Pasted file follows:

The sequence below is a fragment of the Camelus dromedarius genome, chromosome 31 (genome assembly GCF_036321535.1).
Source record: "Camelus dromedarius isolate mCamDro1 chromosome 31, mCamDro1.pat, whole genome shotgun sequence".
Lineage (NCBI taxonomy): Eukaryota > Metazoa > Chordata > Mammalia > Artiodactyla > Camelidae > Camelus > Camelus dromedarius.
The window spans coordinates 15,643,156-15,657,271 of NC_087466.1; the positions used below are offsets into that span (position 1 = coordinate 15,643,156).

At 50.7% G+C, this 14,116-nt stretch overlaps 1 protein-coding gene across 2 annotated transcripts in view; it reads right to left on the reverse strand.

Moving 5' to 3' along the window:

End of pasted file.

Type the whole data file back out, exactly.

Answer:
The sequence below is a fragment of the Camelus dromedarius genome, chromosome 31 (genome assembly GCF_036321535.1).
Source record: "Camelus dromedarius isolate mCamDro1 chromosome 31, mCamDro1.pat, whole genome shotgun sequence".
Lineage (NCBI taxonomy): Eukaryota > Metazoa > Chordata > Mammalia > Artiodactyla > Camelidae > Camelus > Camelus dromedarius.
The window spans coordinates 15,643,156-15,657,271 of NC_087466.1; the positions used below are offsets into that span (position 1 = coordinate 15,643,156).

At 50.7% G+C, this 14,116-nt stretch overlaps 1 protein-coding gene across 2 annotated transcripts in view; it reads right to left on the reverse strand.

Moving 5' to 3' along the window: